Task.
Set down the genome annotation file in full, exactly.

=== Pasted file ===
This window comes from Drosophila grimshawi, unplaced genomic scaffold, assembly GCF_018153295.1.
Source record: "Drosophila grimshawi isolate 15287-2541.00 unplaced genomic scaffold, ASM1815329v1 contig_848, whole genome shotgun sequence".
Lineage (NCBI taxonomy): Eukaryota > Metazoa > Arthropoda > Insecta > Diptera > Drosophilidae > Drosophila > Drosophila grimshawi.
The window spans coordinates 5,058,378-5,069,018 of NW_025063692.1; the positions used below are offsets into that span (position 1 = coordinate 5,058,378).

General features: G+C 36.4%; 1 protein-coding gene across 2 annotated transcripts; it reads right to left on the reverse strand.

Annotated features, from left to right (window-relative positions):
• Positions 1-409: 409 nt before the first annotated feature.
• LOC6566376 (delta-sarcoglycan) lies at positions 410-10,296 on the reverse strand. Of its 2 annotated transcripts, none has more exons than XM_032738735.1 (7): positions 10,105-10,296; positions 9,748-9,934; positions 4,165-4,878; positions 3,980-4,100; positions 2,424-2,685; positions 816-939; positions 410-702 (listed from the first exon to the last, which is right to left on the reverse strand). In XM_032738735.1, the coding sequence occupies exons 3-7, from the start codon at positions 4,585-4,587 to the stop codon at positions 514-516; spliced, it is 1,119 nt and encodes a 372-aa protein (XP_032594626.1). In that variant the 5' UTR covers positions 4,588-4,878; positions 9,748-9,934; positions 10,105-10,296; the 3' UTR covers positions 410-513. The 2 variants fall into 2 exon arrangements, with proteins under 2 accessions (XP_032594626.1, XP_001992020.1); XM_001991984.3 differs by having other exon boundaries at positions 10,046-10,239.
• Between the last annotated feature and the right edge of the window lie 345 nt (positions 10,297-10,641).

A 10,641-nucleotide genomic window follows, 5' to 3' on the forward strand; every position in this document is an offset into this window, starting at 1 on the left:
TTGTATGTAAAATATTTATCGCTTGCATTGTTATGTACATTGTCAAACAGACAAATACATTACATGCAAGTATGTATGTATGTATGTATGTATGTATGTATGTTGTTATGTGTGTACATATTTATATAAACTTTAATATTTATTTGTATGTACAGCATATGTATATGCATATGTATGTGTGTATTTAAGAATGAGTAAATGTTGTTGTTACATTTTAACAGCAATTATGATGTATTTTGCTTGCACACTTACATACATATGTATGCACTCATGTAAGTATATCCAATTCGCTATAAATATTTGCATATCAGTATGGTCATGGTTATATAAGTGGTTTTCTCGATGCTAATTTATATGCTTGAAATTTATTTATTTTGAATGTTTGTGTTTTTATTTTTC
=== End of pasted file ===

This window comes from Drosophila grimshawi, unplaced genomic scaffold, assembly GCF_018153295.1.
Source record: "Drosophila grimshawi isolate 15287-2541.00 unplaced genomic scaffold, ASM1815329v1 contig_848, whole genome shotgun sequence".
Lineage (NCBI taxonomy): Eukaryota > Metazoa > Arthropoda > Insecta > Diptera > Drosophilidae > Drosophila > Drosophila grimshawi.
The window spans coordinates 5,058,378-5,069,018 of NW_025063692.1; the positions used below are offsets into that span (position 1 = coordinate 5,058,378).

General features: G+C 36.4%; 1 protein-coding gene across 2 annotated transcripts; it reads right to left on the reverse strand.

Annotated features, from left to right (window-relative positions):
• Positions 1-409: 409 nt before the first annotated feature.
• LOC6566376 (delta-sarcoglycan) lies at positions 410-10,296 on the reverse strand. Of its 2 annotated transcripts, none has more exons than XM_032738735.1 (7): positions 10,105-10,296; positions 9,748-9,934; positions 4,165-4,878; positions 3,980-4,100; positions 2,424-2,685; positions 816-939; positions 410-702 (listed from the first exon to the last, which is right to left on the reverse strand). In XM_032738735.1, the coding sequence occupies exons 3-7, from the start codon at positions 4,585-4,587 to the stop codon at positions 514-516; spliced, it is 1,119 nt and encodes a 372-aa protein (XP_032594626.1). In that variant the 5' UTR covers positions 4,588-4,878; positions 9,748-9,934; positions 10,105-10,296; the 3' UTR covers positions 410-513. The 2 variants fall into 2 exon arrangements, with proteins under 2 accessions (XP_032594626.1, XP_001992020.1); XM_001991984.3 differs by having other exon boundaries at positions 10,046-10,239.
• Between the last annotated feature and the right edge of the window lie 345 nt (positions 10,297-10,641).

A 10,641-nucleotide genomic window follows, 5' to 3' on the forward strand; every position in this document is an offset into this window, starting at 1 on the left:
TTGTATGTAAAATATTTATCGCTTGCATTGTTATGTACATTGTCAAACAGACAAATACATTACATGCAAGTATGTATGTATGTATGTATGTATGTATGTATGTTGTTATGTGTGTACATATTTATATAAACTTTAATATTTATTTGTATGTACAGCATATGTATATGCATATGTATGTGTGTATTTAAGAATGAGTAAATGTTGTTGTTACATTTTAACAGCAATTATGATGTATTTTGCTTGCACACTTACATACATATGTATGCACTCATGTAAGTATATCCAATTCGCTATAAATATTTGCATATCAGTATGGTCATGGTTATATAAGTGGTTTTCTCGATGCTAATTTATATGCTTGAAATTTATTTATTTTGAATGTTTGTGTTTTTATTTTTC